Bank ac­count? Slightly more check that box.

FDIC re­port on dip in ‘un­banked’ good sign for econ­omy

Baltimore Sun - - NATION & WORLD - By Ken Sweet

NEW YORK — Slightly more Amer­i­cans have a check­ing or sav­ings ac­count, ac­cord­ing to a sur­vey re­leased Thurs­day by fed­eral reg­u­la­tors, a sign that the im­prov­ing econ­omy is help­ing lift the na­tion’s poor­est house­holds.

Hav­ing a check­ing or sav­ings ac­count is con­sid­ered a cor­ner­stone of fi­nan­cial sta­bil­ity in the U.S. With­out one, house­holds must rely on check-cash­ing ser­vices, pre­paid debit cards and other costly ways to pay bills and make rou­tine trans­ac­tions.

The por­tion of Amer­i­cans whodo not have a bank ac­count, known in in­dus­try jar­gon as the “un­banked,” de­clined to 7 per­cent in 2015 from 7.7 per­cent in 2013, ac­cord­ing to the A check­ing or sav­ings ac­count in the U. S. is con­sid­ered a cor­ner­stone of fi­nan­cial sta­bil­ity. FDIC. The im­prove­ments came mostly from house­holds mak­ing less than $15,000 a year and among mi­nor­ity pop­u­la­tions, par­tic­u­larly black and His­panic house­holds.

An­other way of look­ing at it: For ev­ery 10 house­holds that were un­banked in 2013, one of those house­holds is now banked.

While the gains were mod­est, the re­sults of the sur­vey from the Fed­eral De­posit In­sur­ance Cor­po­ra­tion of­fered an en­cour­ag­ing sign. The FDIC re­port was the most re­cent piece of data show­ing that the eco­nomic re­cov­ery is be­gin­ning to pos­i­tively af­fect those at the bot­tom.

The Cen­sus Depart­ment in Septem­ber said me­dian house­hold in­come rose 5.2 per­cent from 2014 to 2015 , the first an­nual in­crease in that met­ric since be­fore the Great Re­ces­sion. That same re­port showed the pro­por­tion of Amer­i­cans in poverty also fell last year, from 14.8 per­cent to 13.5 per­cent, the big­gest an­nual de­cline in nearly 50 years.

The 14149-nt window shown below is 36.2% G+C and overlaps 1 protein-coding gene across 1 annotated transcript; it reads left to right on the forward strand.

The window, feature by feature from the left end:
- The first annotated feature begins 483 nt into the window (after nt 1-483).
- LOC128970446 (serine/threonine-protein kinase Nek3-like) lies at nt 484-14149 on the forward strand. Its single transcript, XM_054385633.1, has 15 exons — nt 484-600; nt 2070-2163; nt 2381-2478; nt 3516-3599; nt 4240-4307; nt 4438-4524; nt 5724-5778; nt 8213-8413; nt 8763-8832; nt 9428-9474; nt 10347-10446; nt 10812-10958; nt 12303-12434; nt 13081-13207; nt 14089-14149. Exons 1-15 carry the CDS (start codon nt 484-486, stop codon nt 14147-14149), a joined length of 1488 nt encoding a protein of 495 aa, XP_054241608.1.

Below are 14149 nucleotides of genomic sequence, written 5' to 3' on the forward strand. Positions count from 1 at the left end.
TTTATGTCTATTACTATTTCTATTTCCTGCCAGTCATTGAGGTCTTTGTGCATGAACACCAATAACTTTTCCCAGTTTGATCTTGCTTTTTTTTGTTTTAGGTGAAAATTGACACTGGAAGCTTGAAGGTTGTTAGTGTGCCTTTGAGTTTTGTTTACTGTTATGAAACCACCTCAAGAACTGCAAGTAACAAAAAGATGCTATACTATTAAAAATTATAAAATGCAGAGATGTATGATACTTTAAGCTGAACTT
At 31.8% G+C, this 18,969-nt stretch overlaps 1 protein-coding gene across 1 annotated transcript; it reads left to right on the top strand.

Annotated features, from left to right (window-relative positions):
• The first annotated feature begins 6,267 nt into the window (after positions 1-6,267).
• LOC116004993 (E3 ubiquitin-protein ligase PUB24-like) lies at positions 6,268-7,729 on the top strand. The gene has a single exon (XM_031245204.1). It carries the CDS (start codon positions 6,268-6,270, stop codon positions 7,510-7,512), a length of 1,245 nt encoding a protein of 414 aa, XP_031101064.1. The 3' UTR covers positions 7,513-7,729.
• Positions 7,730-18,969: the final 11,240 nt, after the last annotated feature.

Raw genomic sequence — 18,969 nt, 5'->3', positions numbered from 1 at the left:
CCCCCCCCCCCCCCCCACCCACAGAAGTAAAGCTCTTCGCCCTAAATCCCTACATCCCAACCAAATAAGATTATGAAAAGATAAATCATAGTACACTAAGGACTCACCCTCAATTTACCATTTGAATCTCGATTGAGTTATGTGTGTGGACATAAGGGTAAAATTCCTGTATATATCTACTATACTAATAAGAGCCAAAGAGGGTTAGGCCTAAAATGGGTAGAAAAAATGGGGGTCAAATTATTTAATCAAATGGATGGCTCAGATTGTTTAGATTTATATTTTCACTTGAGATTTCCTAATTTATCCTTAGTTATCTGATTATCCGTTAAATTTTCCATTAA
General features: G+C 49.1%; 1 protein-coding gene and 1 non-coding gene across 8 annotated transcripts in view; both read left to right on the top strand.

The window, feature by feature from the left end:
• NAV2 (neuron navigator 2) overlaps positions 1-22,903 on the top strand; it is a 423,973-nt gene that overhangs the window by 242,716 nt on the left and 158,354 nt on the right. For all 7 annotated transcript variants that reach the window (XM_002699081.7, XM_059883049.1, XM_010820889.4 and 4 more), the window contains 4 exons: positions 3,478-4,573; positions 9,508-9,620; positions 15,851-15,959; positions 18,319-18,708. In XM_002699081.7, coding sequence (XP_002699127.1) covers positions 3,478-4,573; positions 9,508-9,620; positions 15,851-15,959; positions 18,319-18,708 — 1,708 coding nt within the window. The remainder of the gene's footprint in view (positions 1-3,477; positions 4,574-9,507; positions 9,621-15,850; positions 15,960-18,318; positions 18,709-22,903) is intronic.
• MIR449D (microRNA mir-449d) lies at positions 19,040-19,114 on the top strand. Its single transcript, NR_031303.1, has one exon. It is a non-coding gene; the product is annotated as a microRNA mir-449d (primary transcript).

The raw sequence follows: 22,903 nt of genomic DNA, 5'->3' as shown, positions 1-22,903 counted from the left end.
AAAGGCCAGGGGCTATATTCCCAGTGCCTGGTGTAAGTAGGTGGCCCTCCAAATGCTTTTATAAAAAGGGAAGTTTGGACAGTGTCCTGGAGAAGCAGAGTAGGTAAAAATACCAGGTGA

The im­prov­ing econ­omy likely had some ef­fect on why more Amer­i­cans opened bank ac­counts. Not only did more Amer­i­cans mak­ing less than $15,000 open bank ac­counts be­tween 2013 and 2015, the num­ber of Amer­i­cans mak­ing less than $15,000 also de­clined.

“The poor have more money in their pock­ets, and more are able to af­ford bank ac­counts,” said Aaron Klein, a fel­low in eco­nomic stud­ies at the Brook­ings In­sti­tu­tion.

There are sev­eral rea­sons why peo­ple choose not to have a tra­di­tional bank ac­count. Some do not trust banks or want to avoid their fees, or they have pri­vacy con­cerns, ac­cord­ing to the FDIC’s re­port. There is also a per­cep­tion among the un­banked that bank ac­counts are not for the poor. More than half of un­banked house­holds said they be­lieve banks are “not at all in­ter­ested” in serv­ing house­holds like theirs, the re­port said.

But the No. 1 rea­son Amer­i­cans say they do not have a check­ing or sav­ings ac­count is that they be­lieve they do not have enough money to get an ac­count. The FDIC said roughly 57 per­cent of all un­banked house­holds cited lack of money as a rea­son not to have an ac­count, and roughly 38 per­cent of those same peo­ple said that was the main rea­son.

The fig­ures re­leased Thurs­day were gath­ered in June 2015, so the re­sults do not re­flect im­prove­ments in the econ­omy since then.

JUSTIN SUL­LI­VAN/GETTY 2013

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